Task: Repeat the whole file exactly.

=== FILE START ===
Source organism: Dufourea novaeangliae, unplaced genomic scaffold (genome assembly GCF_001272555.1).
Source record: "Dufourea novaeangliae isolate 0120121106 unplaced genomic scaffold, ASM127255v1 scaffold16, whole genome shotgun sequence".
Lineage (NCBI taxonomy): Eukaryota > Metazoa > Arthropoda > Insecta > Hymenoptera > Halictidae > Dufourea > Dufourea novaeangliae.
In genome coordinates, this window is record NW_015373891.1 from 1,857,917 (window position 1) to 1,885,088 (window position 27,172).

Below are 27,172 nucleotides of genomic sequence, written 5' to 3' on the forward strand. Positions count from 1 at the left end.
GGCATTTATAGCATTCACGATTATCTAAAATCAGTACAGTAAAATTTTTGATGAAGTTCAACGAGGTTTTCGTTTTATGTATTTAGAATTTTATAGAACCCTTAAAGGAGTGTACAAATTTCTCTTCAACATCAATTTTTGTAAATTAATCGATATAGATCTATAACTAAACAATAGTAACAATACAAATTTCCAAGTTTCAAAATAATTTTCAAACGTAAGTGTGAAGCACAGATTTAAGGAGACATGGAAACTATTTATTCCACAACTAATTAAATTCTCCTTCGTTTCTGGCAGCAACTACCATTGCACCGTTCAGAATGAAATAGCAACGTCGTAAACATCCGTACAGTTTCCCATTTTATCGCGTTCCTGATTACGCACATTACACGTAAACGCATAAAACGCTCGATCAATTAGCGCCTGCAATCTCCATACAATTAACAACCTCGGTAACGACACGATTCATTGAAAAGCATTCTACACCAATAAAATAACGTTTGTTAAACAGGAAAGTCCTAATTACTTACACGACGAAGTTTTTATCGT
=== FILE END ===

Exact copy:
Source organism: Dufourea novaeangliae, unplaced genomic scaffold (genome assembly GCF_001272555.1).
Source record: "Dufourea novaeangliae isolate 0120121106 unplaced genomic scaffold, ASM127255v1 scaffold16, whole genome shotgun sequence".
Lineage (NCBI taxonomy): Eukaryota > Metazoa > Arthropoda > Insecta > Hymenoptera > Halictidae > Dufourea > Dufourea novaeangliae.
In genome coordinates, this window is record NW_015373891.1 from 1,857,917 (window position 1) to 1,885,088 (window position 27,172).

Below are 27,172 nucleotides of genomic sequence, written 5' to 3' on the forward strand. Positions count from 1 at the left end.
GGCATTTATAGCATTCACGATTATCTAAAATCAGTACAGTAAAATTTTTGATGAAGTTCAACGAGGTTTTCGTTTTATGTATTTAGAATTTTATAGAACCCTTAAAGGAGTGTACAAATTTCTCTTCAACATCAATTTTTGTAAATTAATCGATATAGATCTATAACTAAACAATAGTAACAATACAAATTTCCAAGTTTCAAAATAATTTTCAAACGTAAGTGTGAAGCACAGATTTAAGGAGACATGGAAACTATTTATTCCACAACTAATTAAATTCTCCTTCGTTTCTGGCAGCAACTACCATTGCACCGTTCAGAATGAAATAGCAACGTCGTAAACATCCGTACAGTTTCCCATTTTATCGCGTTCCTGATTACGCACATTACACGTAAACGCATAAAACGCTCGATCAATTAGCGCCTGCAATCTCCATACAATTAACAACCTCGGTAACGACACGATTCATTGAAAAGCATTCTACACCAATAAAATAACGTTTGTTAAACAGGAAAGTCCTAATTACTTACACGACGAAGTTTTTATCGT